Blue dots becoming symbol for First Nations Education Act resistance

Meme meant to represent those not included or considered in current FNEA legislation

By Angela Sterritt | Published Feb 12, 2014 by CBC News

A “blue dot” movement has taken the Twittersphere and Facebook by storm. Photographs of Indigenous people with a blue dot on their chest are being posted on social media.

It follows what happened at a joint announcement on the First Nations Control of First Nations Education Act (FNEA).

The proposed legislation was announced in the Kainai First Nation on the Blood Tribe Reserve in Alberta. Prime Minister Stephen Harper, Assembly of First Nations National Chief Shawn Atleo and Aboriginal Affairs Minister Bernard Valcourt held a ceremony in the community to “seal the deal.”    

Twila Singer and her two children attended the event.

“We were separated at the door and given either a blue dot or a yellow dot. The blue dots were uninvited guests and were ushered to the gymnasium, and the invited guests were the yellow dots and they were brought to the auditorium where the dignitaries were.”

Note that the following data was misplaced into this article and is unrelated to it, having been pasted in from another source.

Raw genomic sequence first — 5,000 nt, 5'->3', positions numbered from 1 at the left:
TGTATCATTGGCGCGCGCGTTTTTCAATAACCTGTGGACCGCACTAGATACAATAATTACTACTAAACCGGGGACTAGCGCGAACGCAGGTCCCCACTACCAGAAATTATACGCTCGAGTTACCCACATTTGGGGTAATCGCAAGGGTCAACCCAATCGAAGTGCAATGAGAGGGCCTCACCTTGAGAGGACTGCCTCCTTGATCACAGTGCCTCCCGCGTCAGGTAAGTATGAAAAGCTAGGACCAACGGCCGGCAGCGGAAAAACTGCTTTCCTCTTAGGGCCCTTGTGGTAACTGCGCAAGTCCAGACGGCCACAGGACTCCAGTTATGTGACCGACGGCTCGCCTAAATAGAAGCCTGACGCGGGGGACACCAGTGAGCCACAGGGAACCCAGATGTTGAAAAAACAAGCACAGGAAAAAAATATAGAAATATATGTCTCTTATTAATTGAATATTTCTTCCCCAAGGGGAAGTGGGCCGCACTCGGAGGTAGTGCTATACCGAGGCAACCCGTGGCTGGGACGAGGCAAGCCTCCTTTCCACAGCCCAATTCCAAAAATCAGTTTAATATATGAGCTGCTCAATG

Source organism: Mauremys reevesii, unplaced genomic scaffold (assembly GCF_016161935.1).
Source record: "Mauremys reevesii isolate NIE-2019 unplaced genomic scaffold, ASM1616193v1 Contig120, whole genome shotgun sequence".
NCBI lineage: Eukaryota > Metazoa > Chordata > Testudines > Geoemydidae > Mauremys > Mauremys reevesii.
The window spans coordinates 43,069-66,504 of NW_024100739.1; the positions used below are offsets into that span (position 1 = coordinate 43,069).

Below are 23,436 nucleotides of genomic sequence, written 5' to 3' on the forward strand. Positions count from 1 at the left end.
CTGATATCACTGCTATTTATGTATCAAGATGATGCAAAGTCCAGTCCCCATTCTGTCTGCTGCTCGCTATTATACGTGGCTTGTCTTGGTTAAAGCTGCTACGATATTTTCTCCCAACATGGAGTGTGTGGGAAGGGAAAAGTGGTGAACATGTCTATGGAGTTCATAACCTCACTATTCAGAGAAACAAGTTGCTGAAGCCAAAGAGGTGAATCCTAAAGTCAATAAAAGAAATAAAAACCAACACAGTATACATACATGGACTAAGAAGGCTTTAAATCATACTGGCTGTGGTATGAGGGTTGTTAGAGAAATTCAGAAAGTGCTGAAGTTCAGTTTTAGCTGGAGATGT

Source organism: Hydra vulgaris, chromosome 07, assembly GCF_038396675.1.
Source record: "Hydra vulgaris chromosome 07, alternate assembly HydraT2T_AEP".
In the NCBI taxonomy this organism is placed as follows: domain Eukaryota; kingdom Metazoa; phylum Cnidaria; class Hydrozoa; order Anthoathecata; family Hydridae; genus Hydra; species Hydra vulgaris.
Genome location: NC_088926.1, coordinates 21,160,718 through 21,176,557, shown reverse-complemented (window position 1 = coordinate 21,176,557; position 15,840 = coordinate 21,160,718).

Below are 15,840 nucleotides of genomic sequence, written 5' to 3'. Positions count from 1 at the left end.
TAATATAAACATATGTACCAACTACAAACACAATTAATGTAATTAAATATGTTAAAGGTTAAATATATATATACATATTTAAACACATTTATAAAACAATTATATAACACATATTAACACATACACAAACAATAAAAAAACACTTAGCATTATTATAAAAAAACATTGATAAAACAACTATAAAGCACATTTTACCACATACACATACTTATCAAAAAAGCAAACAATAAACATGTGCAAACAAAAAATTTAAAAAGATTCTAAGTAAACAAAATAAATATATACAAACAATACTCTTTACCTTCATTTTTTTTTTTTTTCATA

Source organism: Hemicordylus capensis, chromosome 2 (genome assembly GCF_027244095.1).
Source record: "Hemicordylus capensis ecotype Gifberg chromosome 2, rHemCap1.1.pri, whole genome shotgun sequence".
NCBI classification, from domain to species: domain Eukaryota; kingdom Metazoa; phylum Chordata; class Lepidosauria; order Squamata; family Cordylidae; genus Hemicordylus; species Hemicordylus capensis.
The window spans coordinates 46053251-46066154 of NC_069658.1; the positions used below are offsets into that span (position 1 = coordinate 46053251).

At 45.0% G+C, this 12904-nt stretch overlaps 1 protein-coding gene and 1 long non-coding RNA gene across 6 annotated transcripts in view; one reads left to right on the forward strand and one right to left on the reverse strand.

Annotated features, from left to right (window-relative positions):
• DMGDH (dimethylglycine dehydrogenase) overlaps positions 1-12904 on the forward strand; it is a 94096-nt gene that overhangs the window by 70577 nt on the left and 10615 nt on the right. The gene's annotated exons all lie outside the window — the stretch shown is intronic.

Along with about 40 others in the gym, Singer and her seven and 17-year-old daughters viewed what was happening in the auditorium on LCD monitors. At the end, the invited guests were directed to go to the gym for a feast.

That’s when Twila was kicked out — for tweeting.

Read more: http://www.cbc.ca/news/aboriginal/blue-dots-becoming-symbol-for-first-nations-education-act-resistance-1.2534518

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